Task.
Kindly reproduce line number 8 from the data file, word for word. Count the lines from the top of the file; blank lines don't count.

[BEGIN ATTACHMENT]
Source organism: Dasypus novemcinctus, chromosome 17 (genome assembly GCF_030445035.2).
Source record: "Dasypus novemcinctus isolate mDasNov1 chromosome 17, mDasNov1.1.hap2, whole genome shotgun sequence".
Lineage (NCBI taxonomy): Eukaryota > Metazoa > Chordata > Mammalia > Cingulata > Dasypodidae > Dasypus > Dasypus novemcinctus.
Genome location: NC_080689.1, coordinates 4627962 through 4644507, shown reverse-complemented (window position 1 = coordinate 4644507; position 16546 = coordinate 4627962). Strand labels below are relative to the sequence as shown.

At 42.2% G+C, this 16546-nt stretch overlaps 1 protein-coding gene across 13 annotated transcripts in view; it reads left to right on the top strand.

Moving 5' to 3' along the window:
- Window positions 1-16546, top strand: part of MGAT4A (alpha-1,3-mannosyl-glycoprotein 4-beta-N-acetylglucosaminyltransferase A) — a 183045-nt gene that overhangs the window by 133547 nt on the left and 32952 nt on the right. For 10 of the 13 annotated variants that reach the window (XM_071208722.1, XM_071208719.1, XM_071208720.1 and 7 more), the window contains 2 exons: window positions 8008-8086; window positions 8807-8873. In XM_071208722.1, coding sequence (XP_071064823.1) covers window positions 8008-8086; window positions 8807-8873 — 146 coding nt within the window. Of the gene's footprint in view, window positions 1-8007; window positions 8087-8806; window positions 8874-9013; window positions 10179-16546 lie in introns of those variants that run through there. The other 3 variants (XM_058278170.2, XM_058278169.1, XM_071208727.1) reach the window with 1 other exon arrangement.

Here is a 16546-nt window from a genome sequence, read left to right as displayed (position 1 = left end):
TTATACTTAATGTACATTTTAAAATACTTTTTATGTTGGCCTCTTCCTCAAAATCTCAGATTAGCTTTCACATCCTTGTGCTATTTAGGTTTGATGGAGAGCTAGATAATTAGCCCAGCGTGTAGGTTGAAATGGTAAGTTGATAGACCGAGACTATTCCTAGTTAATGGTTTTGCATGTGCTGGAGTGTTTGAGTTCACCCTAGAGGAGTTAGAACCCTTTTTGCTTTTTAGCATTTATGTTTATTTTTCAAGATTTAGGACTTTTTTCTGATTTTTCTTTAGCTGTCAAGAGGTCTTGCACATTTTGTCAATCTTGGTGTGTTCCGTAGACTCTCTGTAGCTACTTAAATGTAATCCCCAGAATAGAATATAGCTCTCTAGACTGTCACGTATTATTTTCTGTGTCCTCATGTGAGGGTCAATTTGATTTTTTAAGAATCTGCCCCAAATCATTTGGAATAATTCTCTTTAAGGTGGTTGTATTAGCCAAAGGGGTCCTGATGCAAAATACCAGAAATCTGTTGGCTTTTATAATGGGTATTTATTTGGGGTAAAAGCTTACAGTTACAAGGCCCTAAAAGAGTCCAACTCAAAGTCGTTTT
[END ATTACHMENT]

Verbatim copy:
Here is a 16546-nt window from a genome sequence, read left to right as displayed (position 1 = left end):